The Crucifixion Scene;
Central Panel of the First View,
Isenheim Altarpiece (1512–1516)
Matthias Grünewald (c. 1470-1528)
Oil on canvas.
Unterlinden Museum at Colmar,
Near the cross of Jesus stood His mother and her sister, as well as Mary the wife of Clopas and Mary Magdalene. When Jesus saw His mother and the disciple whom He loved standing nearby, He said to His mother, “Woman, here is your son.” Then He said to the disciple, “Here is your mother.” So from that hour, this disciple took her into his home.
After this, knowing that everything had now been accomplished, and to fulfill the Scripture, Jesus said, “I am thirsty.”A jar of sour wine was sitting there. So they soaked a sponge in the wine, put it on a stalk of hyssop, and lifted it to His mouth. When Jesus had received the sour wine, He said, “It is finished.” And bowing His head, He yielded up His spirit.
It was the day of Preparation, and the next day was a High Sabbath. In order that the bodies would not remain on the cross during the Sabbath, the Jews asked Pilate to have the legs broken and the bodies removed. So the soldiers came and broke the legs of the first man who had been crucified with Jesus, and those of the other.
But when they came to Jesus and saw that He was already dead, they did not break His legs. Instead, one of the soldiers pierced His side with a spear, and immediately blood and water flowed out. The one who saw it has testified to this, and his testimony is true. He knows that he is telling the truth, so that you also may believe.
(John 19: 25-35)
REFLECTION: This lent, we were using art to go deeper into the seven great ‘I am’ statements of Jesus found in the Gospel of John. These statements reflect the identity, thus something intrinsic and permanent to his being, and by implication, how the disciple then and now can assimilate such experience. We are at the most important week of the Christian liturgy, and we thought of making a slight excursus from these seven statements before we reflect on the final one, “I am the resurrection and the life,” which reasonably we will pick up next week.
The portrayal of Jesus’ crucifixion in the Gospel of John is glorious, with little emphasis on the action being done to him, with greater emphasis on his own willful doing that can be read as symbolic of his identity as Saviour. On the cross, Jesus utters seven last words, which in this reflection, we would like to reflect on one of them: “I am thirsty” (John 19:28). This is often considered a transitory experience of physical thirst, even if various observers understood that Jesus’ thirst could be equally seen as something linked to his identity becoming a mission of saving everyone.
One image that perhaps reflects most this insatiable thirst of Jesus is a famous and intense passion depiction distinctively known as Isenheim Altarpiece. The crucified Christ occupies most of the canvas with a brutally realistic and grotesque interpretation: Jesus is seen in terrible anguish with a half-open strained mouth and in agonizing death. Covered with appalling wounds and blisters, naked except for a ragged and torn loincloth, Christ is shown pinned to the wooden torture device, seemingly weighing the crossbeam down in an excruciating and shackled way.
To the left of the cross stand the three figures who stood by Jesus during the crucifixion, the Virgin Mary, John the Apostle, and Mary Magdalen. On the right, we find John the Baptist looking at and pointing directly to Jesus, who seems lost in the tragic situation that he is experiencing. The whole scene is pitch dark except for the illumination on the figures, who stand before a ghostly and opaque background. The painting was commissioned by the monastic hospital order of Saint Anthony of Isenheim for the choir of their main Chapel. The hospital mainly treated those assailed by Ergotism (St. Anthony’s fire) which at the time was a deadly and incurable disease with symptoms similar to those experienced by Jesus on the cross.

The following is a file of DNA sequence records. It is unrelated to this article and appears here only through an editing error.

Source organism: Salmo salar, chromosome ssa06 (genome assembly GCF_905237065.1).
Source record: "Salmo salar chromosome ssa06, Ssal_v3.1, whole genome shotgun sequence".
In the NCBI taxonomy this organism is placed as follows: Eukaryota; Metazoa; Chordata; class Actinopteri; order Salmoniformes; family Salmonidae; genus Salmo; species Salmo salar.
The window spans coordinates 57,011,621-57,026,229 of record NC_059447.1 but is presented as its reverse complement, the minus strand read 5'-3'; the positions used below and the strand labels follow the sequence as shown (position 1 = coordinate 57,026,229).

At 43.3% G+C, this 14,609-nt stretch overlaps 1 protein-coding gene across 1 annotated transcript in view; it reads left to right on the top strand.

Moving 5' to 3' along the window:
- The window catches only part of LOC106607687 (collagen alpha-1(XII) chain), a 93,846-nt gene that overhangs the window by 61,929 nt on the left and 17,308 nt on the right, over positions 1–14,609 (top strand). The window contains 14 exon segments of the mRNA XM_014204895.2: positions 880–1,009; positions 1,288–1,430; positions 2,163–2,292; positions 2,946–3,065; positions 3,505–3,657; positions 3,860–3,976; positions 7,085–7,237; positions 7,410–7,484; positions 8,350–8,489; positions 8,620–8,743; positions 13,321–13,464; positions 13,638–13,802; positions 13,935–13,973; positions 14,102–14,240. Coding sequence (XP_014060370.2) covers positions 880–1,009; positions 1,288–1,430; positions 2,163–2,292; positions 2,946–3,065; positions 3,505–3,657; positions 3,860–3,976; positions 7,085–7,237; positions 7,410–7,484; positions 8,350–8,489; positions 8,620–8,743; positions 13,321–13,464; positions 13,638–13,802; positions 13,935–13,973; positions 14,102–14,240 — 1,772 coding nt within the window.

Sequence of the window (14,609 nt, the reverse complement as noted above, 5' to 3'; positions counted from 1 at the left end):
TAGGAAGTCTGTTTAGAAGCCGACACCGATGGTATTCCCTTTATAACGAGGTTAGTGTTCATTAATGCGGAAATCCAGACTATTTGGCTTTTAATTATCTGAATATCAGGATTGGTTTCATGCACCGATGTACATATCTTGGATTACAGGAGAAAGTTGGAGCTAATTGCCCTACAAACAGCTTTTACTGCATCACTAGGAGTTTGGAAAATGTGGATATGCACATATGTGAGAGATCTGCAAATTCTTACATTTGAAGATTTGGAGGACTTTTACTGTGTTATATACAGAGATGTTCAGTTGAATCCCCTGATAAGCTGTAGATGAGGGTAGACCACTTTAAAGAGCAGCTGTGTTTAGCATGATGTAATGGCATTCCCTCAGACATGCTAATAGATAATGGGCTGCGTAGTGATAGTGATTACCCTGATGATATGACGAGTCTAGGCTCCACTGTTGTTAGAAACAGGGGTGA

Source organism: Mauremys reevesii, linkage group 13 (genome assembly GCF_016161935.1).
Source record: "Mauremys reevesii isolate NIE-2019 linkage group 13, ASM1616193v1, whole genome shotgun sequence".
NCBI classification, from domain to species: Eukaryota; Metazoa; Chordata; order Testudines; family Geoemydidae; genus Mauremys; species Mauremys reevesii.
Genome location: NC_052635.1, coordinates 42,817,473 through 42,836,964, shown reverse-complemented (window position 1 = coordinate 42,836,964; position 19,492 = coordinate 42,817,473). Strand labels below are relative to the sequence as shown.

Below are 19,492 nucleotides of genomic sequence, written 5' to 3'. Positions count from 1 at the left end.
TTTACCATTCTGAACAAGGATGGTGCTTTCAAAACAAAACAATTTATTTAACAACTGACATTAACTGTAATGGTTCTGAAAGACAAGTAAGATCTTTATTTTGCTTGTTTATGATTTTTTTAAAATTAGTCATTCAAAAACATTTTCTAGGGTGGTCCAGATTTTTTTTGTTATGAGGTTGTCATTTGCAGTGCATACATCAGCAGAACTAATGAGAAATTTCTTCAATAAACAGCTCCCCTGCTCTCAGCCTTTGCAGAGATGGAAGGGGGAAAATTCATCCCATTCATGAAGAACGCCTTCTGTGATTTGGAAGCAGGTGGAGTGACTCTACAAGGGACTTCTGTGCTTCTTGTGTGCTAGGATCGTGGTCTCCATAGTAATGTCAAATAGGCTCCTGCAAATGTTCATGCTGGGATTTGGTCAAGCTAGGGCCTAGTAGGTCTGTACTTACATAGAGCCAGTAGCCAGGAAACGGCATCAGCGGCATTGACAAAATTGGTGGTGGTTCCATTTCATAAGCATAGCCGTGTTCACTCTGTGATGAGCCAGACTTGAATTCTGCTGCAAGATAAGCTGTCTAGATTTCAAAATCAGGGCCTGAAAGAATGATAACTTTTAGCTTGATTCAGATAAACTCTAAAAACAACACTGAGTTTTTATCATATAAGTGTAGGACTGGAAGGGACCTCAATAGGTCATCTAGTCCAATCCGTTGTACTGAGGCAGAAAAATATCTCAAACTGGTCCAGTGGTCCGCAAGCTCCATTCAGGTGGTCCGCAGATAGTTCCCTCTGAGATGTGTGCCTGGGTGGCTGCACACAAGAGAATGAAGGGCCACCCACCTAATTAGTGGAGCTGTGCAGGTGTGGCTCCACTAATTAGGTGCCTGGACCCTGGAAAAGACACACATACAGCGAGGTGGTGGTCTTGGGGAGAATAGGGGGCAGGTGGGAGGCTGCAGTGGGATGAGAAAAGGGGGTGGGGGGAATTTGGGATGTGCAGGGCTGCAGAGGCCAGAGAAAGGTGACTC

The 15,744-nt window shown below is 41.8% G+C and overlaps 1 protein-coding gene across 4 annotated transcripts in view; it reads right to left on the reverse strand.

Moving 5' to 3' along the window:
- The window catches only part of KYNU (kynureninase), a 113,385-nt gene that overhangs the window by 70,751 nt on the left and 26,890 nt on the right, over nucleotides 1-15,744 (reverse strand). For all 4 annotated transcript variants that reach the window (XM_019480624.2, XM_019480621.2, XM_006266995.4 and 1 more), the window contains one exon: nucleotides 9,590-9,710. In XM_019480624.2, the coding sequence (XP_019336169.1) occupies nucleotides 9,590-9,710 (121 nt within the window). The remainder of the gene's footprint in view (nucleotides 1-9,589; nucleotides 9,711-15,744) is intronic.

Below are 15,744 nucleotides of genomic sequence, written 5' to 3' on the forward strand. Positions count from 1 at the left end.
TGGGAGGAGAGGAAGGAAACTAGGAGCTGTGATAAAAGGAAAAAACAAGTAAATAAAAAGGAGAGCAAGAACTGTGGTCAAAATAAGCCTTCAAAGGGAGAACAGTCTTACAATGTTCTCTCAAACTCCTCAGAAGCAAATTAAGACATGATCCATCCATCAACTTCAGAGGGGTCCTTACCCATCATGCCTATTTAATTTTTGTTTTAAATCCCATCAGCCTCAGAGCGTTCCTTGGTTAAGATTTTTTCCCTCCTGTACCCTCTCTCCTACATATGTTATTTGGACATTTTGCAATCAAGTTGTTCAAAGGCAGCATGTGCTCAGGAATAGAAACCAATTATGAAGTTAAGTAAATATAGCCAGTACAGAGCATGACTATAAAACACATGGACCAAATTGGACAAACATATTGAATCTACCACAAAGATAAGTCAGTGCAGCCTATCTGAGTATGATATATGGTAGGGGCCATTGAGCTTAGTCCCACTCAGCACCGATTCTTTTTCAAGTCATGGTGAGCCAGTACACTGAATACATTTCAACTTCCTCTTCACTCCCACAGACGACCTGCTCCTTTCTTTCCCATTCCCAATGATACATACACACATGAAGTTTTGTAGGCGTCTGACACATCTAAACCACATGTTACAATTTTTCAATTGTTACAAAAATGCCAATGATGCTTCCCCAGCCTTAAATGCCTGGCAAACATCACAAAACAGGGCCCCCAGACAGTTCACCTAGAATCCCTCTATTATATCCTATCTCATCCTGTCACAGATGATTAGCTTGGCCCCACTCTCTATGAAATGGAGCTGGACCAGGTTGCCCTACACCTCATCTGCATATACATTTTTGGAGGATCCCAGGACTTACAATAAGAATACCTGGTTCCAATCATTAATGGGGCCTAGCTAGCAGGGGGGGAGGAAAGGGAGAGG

One way of interpreting this work is the experience of humanity in its most critical form, devoid of the splendour of human propensity. However, it might be seen as equally reflects the anguish of Jesus who gave his all, or instead, he became us in the weakest form to show his utter love for us (Cf. 2 Corinthians 5:21). This theological reality was picked up among others by the contemporary saint, Mother Theresa. In a letter that she penned, adopting the words of Jesus himself, she reflects:
I thirst for you. Yes, that is the only way to even begin to describe My love for you: I THIRST FOR YOU. I thirst to love you and to be loved by you – that is how precious you are to Me. I THIRST FOR YOU. Come to Me, and I will fill your heart and heal your wounds. I will make you a new creation, and give you peace, even in all your trials. I THIRST FOR YOU. You must never doubt My mercy, My acceptance of you, My desire to forgive, My longing to bless you and live My life in you. I THIRST FOR YOU. If you feel unimportant in the eyes of the world, that matters not at all. For Me, there is no one any more important in the entire world than you. I THIRST FOR YOU. Open to me, come to Me, thirst for Me, give Me your life – and I will prove to you how important you are to My Heart.
As we enter these salient days of the paschal event, we would like to encourage you to stay and contemplate this thirst that Jesus has for you. May you find the space of intimacy with our Lord, who in his gutwrenching experience of his passion showed his utmost love poured down for your own becoming. May his identity as being reflected in thirst not solely for water, but for your being enamoured with Him, encourage you to stay in his divine love.